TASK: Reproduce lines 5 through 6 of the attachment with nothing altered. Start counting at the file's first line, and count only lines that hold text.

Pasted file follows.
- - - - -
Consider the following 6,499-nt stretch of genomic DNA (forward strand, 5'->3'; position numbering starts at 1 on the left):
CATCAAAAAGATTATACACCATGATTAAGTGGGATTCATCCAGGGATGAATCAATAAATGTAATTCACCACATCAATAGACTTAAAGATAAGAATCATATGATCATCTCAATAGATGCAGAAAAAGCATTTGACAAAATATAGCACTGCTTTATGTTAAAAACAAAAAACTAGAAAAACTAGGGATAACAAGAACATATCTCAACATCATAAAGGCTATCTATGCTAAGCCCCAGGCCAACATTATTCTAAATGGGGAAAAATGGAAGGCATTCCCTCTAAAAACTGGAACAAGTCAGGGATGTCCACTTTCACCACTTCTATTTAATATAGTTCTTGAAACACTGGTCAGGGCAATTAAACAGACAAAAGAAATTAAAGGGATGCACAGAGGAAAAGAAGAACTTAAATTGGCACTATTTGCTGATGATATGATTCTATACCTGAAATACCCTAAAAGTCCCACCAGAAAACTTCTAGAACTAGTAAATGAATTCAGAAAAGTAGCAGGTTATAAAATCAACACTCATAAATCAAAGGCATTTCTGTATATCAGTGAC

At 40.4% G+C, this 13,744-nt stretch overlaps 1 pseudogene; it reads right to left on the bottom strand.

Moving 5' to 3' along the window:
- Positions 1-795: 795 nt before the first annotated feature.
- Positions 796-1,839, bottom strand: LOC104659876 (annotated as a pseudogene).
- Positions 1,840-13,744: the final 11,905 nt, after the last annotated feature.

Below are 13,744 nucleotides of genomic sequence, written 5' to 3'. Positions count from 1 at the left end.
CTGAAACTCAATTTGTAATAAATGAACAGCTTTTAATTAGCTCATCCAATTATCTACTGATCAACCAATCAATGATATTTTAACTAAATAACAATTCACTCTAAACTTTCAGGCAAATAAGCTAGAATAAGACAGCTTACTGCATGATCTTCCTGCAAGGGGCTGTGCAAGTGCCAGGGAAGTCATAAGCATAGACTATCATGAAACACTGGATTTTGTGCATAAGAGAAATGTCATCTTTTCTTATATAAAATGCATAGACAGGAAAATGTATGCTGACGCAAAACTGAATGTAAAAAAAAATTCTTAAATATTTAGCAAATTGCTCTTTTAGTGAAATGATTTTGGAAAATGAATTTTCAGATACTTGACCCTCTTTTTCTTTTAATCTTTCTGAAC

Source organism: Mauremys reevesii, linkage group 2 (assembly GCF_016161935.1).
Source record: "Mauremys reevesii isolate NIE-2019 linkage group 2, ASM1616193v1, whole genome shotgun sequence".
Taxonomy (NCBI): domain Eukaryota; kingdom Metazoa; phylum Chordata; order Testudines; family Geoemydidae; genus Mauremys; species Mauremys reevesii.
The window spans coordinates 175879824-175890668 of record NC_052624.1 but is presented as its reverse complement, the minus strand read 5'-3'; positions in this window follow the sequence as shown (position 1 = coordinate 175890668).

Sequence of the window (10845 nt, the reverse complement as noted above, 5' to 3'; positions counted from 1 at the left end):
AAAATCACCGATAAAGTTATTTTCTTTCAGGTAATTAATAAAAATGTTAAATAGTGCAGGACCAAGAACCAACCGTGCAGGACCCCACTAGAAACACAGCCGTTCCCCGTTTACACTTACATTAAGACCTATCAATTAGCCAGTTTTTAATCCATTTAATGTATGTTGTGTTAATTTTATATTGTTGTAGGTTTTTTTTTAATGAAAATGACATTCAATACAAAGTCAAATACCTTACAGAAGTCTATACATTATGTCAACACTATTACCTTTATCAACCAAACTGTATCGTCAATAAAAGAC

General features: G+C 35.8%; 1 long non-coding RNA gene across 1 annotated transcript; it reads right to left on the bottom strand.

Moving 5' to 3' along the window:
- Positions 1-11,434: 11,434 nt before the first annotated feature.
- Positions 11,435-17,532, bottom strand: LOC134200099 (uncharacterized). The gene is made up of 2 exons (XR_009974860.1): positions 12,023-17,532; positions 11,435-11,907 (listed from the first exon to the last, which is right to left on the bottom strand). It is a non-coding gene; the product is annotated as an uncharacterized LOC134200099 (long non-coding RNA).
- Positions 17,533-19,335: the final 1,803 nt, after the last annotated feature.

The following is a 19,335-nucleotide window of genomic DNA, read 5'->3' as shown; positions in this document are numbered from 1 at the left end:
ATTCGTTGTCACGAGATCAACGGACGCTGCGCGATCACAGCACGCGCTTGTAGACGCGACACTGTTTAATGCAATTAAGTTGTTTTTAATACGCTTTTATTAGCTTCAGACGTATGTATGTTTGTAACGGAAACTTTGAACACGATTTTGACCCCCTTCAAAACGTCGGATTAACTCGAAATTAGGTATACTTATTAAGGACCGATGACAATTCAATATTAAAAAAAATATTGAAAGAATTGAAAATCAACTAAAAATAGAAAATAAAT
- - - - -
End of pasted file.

- Positions 1-795: 795 nt before the first annotated feature.
- Positions 796-1,839, bottom strand: LOC104659876 (annotated as a pseudogene).